Nokia Employs 5G In Its Own Factory

Aug. 12, 2019
To prove the capabilities of its private wireless 4.9G & 5G networks, edge/cloud, and analytics technologies, Nokia put them into play in its Oulu, Finland, base station pre-production facility.

5G has been promoted for years as the communications game changer for Industry 4.0 and the Industrial Internet of Things. If you’re not up to speed on 5G yet, it’s essentially the next generation of cellular communications that is reportedly 10x faster than current 4G speeds. While this increase in speed is critical to the expansion of things like autonomous cars and remote robotic surgery (see this CNN video for a brief explanation of 5G from a consumer point of view), it’s more of a process optimization factor for industry.

One area of industry in which the impact from 5G is expected to be significant is robotics. As noted in a recent PMMI Business Intelligence report, “Robots 2019: Innovation 2 Implementation,” pick-and-place, collaborative, and mobile robots are expected to be most affected by the advent of 5G.

And robots figure prominently in Nokia’s 5G "factory of the future" in Oulu, Finland. Recently selected by McKinsey and the World Economic Forum as an Advanced 4th Industrial Revolution (4IR) Lighthouse, this pre-production facility uses Nokia’s private (4.9G/LTE) wireless networks to securely connect all assets within and outside the factory. Other technologies used in this factory of the future include Nokia’s IoT analytics running on Nokia’s Edge cloud. This combination of technologies is also used by Nokia to provide a real-time digital twin of the facility’s operations data.

If you weren’t aware that Nokia was supplying IoT analytics and edge/cloud technologies for industry, don’t feel out of the loop. According to Stephane Daeuble, head of 5G industry vertical network slicing and private wireless networks solution marketing at Nokia, the Nokia Oulu factory is “an environment in which we can test and prove the value of our private wireless 4.9G & 5G, Edge cloud (in which cloud capabilities are distributed across the network to place computing resources at the edge of the network), analytics, and edge application technologies for smart manufacturing use cases.”

Daeuble added that Nokia has a growing number of deployments in the manufacturing and processing industries with companies such as Rio Tinto, the BMW-Brilliance plant in China, Goldfields, Beach Energy, Konecranes, and Cargoteh-Kalmar. “In addition, we are working with an expanding array of partners, such as Bosch, Komatsu, Sandvik, and ARENA2036 [Active Research Environment for the Next Generation of Automobiles—a testing ground for suppliers to the car manufacturing industry in Germany] to drive the ecosystem of industrial devices, machines, sensors, and systems that embed private wireless 4.9G (and future 5G) modems within their products, and to integrate new industrial applications on top of Nokia’s own as part of our Edge cloud solutions,” he said.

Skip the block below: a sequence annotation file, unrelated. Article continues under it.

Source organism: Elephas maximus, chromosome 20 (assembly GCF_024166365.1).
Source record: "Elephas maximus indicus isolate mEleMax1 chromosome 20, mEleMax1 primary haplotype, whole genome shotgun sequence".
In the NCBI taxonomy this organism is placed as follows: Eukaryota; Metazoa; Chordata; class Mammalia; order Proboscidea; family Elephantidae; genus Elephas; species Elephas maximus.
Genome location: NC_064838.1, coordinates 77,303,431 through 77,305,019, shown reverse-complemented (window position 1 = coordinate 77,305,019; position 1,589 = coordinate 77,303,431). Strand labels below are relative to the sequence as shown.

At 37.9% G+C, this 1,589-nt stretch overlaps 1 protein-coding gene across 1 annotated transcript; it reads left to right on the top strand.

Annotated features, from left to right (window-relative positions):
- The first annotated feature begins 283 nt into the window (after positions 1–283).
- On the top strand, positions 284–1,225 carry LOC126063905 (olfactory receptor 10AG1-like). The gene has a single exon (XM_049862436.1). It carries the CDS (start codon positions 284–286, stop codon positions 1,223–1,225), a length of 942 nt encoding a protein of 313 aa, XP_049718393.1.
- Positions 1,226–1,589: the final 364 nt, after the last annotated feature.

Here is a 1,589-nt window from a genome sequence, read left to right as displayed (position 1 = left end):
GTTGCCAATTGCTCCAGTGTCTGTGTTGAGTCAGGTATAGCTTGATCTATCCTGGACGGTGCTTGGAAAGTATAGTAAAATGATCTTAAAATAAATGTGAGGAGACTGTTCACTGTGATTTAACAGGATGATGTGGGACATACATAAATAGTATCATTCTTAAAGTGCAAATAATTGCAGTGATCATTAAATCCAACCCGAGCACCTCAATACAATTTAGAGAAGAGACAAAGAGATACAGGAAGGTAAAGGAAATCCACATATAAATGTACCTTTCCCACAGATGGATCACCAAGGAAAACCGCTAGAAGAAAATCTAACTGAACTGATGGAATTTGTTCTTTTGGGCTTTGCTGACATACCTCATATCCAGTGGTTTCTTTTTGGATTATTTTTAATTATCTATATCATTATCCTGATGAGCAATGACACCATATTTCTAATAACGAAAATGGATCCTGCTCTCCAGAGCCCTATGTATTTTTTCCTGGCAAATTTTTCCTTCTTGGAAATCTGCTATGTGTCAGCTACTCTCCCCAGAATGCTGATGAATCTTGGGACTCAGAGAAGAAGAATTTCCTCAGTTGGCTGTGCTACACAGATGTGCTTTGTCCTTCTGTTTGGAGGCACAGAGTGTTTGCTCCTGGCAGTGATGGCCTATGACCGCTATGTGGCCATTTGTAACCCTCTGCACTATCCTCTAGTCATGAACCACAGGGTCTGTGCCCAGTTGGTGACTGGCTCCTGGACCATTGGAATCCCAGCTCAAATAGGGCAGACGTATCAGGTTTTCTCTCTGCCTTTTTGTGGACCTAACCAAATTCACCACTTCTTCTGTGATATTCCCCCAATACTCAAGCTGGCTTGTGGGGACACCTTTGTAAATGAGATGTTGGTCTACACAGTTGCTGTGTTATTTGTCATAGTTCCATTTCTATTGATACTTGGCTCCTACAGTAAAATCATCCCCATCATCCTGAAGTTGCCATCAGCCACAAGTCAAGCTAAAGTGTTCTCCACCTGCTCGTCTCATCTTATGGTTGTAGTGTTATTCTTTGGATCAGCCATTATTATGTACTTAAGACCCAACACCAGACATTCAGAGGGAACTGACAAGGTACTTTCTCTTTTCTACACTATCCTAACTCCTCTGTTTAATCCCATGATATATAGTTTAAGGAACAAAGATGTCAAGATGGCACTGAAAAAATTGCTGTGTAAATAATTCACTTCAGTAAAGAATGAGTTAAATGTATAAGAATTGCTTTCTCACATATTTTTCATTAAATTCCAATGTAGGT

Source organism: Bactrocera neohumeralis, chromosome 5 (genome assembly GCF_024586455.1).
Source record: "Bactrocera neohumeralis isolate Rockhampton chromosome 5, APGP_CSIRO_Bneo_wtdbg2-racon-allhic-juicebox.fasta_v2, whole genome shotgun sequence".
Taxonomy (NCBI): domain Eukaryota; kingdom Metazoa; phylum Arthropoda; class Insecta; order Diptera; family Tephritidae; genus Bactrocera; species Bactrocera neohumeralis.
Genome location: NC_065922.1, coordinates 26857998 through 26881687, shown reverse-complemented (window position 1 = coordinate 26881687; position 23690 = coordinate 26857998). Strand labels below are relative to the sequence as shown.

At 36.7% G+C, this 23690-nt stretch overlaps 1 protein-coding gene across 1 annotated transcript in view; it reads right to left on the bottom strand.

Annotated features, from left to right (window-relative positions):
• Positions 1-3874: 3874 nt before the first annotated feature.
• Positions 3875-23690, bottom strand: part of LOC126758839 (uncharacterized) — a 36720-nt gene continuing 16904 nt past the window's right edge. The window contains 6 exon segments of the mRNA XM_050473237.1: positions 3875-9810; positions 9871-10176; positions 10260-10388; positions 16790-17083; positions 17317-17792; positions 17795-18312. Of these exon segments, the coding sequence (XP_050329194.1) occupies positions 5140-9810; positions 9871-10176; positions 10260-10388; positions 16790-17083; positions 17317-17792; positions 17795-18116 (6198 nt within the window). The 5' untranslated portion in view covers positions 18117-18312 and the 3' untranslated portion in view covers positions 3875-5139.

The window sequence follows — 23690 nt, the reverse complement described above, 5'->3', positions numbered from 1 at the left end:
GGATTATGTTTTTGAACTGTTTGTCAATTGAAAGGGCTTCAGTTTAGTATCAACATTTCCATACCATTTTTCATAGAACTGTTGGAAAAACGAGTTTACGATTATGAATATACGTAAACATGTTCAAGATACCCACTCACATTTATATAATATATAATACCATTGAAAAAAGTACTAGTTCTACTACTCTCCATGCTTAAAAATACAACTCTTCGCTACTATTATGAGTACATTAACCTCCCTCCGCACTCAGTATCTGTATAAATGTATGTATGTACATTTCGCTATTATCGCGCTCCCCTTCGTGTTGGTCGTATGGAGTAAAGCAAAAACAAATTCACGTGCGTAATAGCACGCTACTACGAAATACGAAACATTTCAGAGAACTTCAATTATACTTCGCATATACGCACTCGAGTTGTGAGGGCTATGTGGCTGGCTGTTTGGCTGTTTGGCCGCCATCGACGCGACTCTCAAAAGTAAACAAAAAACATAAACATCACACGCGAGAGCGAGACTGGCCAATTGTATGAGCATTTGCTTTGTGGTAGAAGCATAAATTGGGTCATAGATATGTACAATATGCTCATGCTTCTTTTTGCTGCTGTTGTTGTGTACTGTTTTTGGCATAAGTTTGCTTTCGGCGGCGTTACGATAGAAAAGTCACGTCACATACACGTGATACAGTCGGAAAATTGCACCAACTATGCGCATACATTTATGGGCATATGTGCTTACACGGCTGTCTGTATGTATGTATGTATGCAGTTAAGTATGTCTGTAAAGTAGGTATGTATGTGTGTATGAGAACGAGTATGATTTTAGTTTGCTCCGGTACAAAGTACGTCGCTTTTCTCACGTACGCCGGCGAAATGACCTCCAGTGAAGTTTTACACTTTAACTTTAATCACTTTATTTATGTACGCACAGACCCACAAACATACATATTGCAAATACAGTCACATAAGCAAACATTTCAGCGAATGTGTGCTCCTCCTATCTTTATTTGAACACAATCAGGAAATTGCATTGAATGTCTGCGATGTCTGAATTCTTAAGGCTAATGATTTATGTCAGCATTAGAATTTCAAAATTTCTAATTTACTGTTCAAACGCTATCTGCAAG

Nokia’s Oulu facility manufactures 1,000 Nokia 4G and 5G base stations per day. Following the implementation of Nokia’s private wireless 4.9G & 5G, Edge cloud, and IoT analytics, the company said it has seen a 30% improvement in productivity gains, a 50% savings in time to market, and an annual cost savings of millions of euros.

Assessing the facility’s improvement from an automation viewpoint, Daeuble noted that three key technologies were used in the evolution of the factory—virtualization of new product introduction, flexible robots to deliver maximum productivity and adaptability to ramp up new products quickly, and cloud-based digital twins to drive real-time process management and plant optimization.

Each of these advances required the implementation of a reliable and secure private wireless (4.9G) network, said Daeuble. “In the past, the factory used CAT cabling and industrial fieldbuses, which are the norm in most factories today. Now, many of our machines, testing equipment, robots, and sensors are connected to the private wireless network, which makes it very easy to add new machines or sensors without worrying about cable runs or adding new switches.”

One of the major areas of improvement with the 4.9G network is the operation of the facility’s automated guided vehicles (AGVs). Before this upgrade, the AGVs were using the corporate Wi-Fi network, and“suffering from poor performance or stoppages when they would hand over from one Wi-Fi access point to the next, or as the Wi-Fi signal degraded, said Daeuble. “These AGVs are now connected over the 4.9G network and are delivering very stable performance and operating at faster speeds. Plant safety has also been increased by the robustness and reliability of the connectivity, as has the efficiency and throughput of the production lines.”

Indoor positioning is another benefit the Oulu facility received from the network upgrade. “Key assets in the factory are now geo-positioned—within 30 centimeters—to provide a live operational overview of each element’s position," said Daeuble. "This enables plant managers to find things more easily, but also to feed the digital twin models and deliver the statistical data needed to optimize the automated supply chain between the plant’s different production lines and storage facilities.”

About the Author

David Greenfield, editor in chief | Editor in Chief

David Greenfield joined Automation World in June 2011. Bringing a wealth of industry knowledge and media experience to his position, David’s contributions can be found in AW’s print and online editions and custom projects. Earlier in his career, David was Editorial Director of Design News at UBM Electronics, and prior to joining UBM, he was Editorial Director of Control Engineering at Reed Business Information, where he also worked on Manufacturing Business Technology as Publisher. 

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